Rabbit was produced from 1976 to 1984, initially in Germany
, but later (1979 and later) models were also built in Pennsylvania
. Originally intended to compete with Japan
ese subcompact cars that were taking America by storm in the wake of the 70s fuel shortages, the Rabbit's front-wheel drive
brought the car into its own.
The Pennsylvania Rabbits came in several flavors: from 1980 to 1983, it was available in two-door, four-door, soft-top convertible, and pickup truck models, most of which were available in both gas and diesel engines. (Most of the trucks sold were diesel, most of the traditional cars were gas.) They also came in both manual and automatic transmission variants, and several sizes of engines were available, ranging from 1.5 to 1.9 liters. (Not everything was available for every car, obviously, but there were a lot of different combinations.) Just about the only thing they had in common was square headlights, which differentiated them from their German counterparts.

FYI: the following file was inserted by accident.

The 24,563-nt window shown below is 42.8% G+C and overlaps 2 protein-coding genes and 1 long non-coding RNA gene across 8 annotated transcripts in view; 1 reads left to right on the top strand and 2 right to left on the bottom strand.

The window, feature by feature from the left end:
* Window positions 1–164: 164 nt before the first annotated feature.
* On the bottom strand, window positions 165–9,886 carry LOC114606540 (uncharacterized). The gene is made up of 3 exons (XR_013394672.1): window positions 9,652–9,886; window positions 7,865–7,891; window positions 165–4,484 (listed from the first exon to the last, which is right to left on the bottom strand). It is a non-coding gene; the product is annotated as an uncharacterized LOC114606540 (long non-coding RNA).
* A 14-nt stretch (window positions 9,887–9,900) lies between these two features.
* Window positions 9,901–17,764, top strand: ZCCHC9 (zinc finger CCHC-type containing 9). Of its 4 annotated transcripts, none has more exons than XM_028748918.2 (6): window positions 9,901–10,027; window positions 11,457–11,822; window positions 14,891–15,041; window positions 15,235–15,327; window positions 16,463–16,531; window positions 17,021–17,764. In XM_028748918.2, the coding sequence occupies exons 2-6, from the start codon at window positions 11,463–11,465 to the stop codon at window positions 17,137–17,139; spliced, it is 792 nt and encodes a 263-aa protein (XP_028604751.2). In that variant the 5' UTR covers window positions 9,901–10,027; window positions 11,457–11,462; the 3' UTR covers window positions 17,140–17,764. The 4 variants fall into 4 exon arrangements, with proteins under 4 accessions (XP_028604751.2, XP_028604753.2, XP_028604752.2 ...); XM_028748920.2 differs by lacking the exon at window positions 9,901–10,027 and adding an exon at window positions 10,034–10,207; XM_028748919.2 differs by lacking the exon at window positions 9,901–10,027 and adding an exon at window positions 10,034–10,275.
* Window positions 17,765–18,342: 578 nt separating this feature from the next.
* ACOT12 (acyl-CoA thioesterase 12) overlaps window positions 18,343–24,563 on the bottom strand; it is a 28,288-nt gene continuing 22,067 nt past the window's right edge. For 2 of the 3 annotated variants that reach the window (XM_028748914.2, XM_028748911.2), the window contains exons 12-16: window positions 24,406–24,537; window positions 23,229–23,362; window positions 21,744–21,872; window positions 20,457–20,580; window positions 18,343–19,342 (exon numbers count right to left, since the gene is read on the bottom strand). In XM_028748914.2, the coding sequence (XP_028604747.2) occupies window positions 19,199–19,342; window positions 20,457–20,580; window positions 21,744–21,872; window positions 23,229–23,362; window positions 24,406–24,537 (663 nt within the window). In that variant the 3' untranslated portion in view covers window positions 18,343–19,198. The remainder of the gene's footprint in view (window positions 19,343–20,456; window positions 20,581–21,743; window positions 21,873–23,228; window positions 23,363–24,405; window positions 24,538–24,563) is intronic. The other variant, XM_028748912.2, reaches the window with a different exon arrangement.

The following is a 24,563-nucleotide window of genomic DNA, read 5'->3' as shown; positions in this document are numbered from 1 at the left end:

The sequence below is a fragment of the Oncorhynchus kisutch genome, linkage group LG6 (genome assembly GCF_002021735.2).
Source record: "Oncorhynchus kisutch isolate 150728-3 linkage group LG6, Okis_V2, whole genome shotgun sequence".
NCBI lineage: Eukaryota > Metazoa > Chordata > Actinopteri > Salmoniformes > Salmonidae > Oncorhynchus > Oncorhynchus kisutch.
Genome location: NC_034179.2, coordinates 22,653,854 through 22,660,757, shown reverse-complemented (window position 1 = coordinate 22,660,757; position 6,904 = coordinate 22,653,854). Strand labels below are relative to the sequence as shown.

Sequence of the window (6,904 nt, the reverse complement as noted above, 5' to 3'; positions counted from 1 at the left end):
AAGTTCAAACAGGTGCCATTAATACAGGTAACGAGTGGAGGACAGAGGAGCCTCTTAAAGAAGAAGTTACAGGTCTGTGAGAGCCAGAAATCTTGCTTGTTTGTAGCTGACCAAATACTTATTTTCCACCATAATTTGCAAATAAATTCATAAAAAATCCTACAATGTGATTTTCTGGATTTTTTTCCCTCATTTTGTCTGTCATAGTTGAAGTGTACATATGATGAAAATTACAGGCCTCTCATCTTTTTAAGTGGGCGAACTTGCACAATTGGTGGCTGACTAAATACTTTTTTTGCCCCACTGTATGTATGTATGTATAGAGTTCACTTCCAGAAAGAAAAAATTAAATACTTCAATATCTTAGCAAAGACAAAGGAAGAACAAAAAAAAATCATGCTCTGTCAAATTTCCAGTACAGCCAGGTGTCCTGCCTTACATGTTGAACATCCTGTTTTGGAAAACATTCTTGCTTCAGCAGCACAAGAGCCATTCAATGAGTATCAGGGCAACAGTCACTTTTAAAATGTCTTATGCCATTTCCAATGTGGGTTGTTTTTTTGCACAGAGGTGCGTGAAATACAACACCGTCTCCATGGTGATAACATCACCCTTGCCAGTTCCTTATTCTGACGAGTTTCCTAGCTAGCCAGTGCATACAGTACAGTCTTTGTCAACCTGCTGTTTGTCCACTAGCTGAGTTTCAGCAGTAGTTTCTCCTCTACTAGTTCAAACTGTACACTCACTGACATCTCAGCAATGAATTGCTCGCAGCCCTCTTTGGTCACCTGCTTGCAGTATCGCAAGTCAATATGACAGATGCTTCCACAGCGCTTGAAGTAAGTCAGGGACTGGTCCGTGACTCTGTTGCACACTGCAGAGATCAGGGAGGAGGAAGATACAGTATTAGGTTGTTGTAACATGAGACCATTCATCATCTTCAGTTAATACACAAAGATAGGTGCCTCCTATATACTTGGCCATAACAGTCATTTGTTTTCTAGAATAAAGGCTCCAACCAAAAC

After 1984, the Rabbit Convertible was known as the Cabriolet, and the VW Golf used many parts from the Rabbit assembly line until it was discontinued in 1993. This just shows the long life and versatility of the original design.
My 1981 VW Rabbit is pretty much a Volkswagen lover's dream car - as long as it's properly maintained (regular oil changes, fluid checks, and so on), it just keeps on rolling. (Aside from the odometer, which seems to be a common problem in older Rabbits...) I'd estimate it has well over 100,000 miles, and it's still quite reliable.
The Rabbit was the first foreign car manufactured in the United States. Though they weren't produced in the New Stanton, Pennsylvania plant after 1985, it's still possible to get a new Rabbit -- known as the A1, the Rabbit is still being manufactured in South Africa.
I'm obliged to point out that, just a few short days after noding this, the aforementioned VW Rabbit suffered another breakdown. Darn irony.